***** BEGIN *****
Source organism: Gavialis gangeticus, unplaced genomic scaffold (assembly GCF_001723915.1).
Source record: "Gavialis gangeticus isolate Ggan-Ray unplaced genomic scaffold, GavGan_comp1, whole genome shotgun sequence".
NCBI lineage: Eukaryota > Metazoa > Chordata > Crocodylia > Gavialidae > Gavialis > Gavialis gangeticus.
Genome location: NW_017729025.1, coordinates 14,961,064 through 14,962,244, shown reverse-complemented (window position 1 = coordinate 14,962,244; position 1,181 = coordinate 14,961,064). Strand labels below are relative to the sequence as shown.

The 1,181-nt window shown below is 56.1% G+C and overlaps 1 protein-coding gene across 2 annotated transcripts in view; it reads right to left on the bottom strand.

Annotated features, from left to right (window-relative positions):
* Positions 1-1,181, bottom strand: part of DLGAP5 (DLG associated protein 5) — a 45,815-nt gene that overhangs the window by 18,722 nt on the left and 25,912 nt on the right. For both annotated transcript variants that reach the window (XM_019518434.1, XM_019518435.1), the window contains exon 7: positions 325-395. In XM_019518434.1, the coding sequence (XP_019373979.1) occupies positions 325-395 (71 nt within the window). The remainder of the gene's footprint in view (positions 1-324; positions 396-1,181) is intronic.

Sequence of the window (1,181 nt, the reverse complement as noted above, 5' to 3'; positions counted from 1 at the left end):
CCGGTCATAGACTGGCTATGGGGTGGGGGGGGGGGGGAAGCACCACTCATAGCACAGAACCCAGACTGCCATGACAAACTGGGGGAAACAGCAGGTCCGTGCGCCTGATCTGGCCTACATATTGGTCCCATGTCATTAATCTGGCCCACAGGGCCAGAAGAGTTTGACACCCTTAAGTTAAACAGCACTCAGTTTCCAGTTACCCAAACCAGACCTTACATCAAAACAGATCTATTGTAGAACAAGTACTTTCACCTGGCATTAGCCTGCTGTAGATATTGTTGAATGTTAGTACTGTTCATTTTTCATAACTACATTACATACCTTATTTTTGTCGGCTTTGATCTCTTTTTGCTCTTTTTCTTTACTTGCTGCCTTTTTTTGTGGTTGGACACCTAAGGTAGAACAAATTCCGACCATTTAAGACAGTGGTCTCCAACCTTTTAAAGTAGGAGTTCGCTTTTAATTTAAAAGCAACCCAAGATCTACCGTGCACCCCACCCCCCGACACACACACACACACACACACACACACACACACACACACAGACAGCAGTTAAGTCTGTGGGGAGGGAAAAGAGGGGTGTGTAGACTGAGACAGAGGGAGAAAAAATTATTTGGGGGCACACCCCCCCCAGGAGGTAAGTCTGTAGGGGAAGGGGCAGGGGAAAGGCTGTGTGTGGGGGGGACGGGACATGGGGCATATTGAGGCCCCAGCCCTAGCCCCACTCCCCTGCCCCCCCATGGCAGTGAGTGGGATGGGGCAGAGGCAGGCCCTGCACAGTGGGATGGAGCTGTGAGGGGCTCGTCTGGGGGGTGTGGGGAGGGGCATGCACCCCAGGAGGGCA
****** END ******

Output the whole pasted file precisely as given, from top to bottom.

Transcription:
Source organism: Gavialis gangeticus, unplaced genomic scaffold (assembly GCF_001723915.1).
Source record: "Gavialis gangeticus isolate Ggan-Ray unplaced genomic scaffold, GavGan_comp1, whole genome shotgun sequence".
NCBI lineage: Eukaryota > Metazoa > Chordata > Crocodylia > Gavialidae > Gavialis > Gavialis gangeticus.
Genome location: NW_017729025.1, coordinates 14,961,064 through 14,962,244, shown reverse-complemented (window position 1 = coordinate 14,962,244; position 1,181 = coordinate 14,961,064). Strand labels below are relative to the sequence as shown.

The 1,181-nt window shown below is 56.1% G+C and overlaps 1 protein-coding gene across 2 annotated transcripts in view; it reads right to left on the bottom strand.

Annotated features, from left to right (window-relative positions):
* Positions 1-1,181, bottom strand: part of DLGAP5 (DLG associated protein 5) — a 45,815-nt gene that overhangs the window by 18,722 nt on the left and 25,912 nt on the right. For both annotated transcript variants that reach the window (XM_019518434.1, XM_019518435.1), the window contains exon 7: positions 325-395. In XM_019518434.1, the coding sequence (XP_019373979.1) occupies positions 325-395 (71 nt within the window). The remainder of the gene's footprint in view (positions 1-324; positions 396-1,181) is intronic.

Sequence of the window (1,181 nt, the reverse complement as noted above, 5' to 3'; positions counted from 1 at the left end):
CCGGTCATAGACTGGCTATGGGGTGGGGGGGGGGGGGAAGCACCACTCATAGCACAGAACCCAGACTGCCATGACAAACTGGGGGAAACAGCAGGTCCGTGCGCCTGATCTGGCCTACATATTGGTCCCATGTCATTAATCTGGCCCACAGGGCCAGAAGAGTTTGACACCCTTAAGTTAAACAGCACTCAGTTTCCAGTTACCCAAACCAGACCTTACATCAAAACAGATCTATTGTAGAACAAGTACTTTCACCTGGCATTAGCCTGCTGTAGATATTGTTGAATGTTAGTACTGTTCATTTTTCATAACTACATTACATACCTTATTTTTGTCGGCTTTGATCTCTTTTTGCTCTTTTTCTTTACTTGCTGCCTTTTTTTGTGGTTGGACACCTAAGGTAGAACAAATTCCGACCATTTAAGACAGTGGTCTCCAACCTTTTAAAGTAGGAGTTCGCTTTTAATTTAAAAGCAACCCAAGATCTACCGTGCACCCCACCCCCCGACACACACACACACACACACACACACACACACACACACACAGACAGCAGTTAAGTCTGTGGGGAGGGAAAAGAGGGGTGTGTAGACTGAGACAGAGGGAGAAAAAATTATTTGGGGGCACACCCCCCCCAGGAGGTAAGTCTGTAGGGGAAGGGGCAGGGGAAAGGCTGTGTGTGGGGGGGACGGGACATGGGGCATATTGAGGCCCCAGCCCTAGCCCCACTCCCCTGCCCCCCCATGGCAGTGAGTGGGATGGGGCAGAGGCAGGCCCTGCACAGTGGGATGGAGCTGTGAGGGGCTCGTCTGGGGGGTGTGGGGAGGGGCATGCACCCCAGGAGGGCA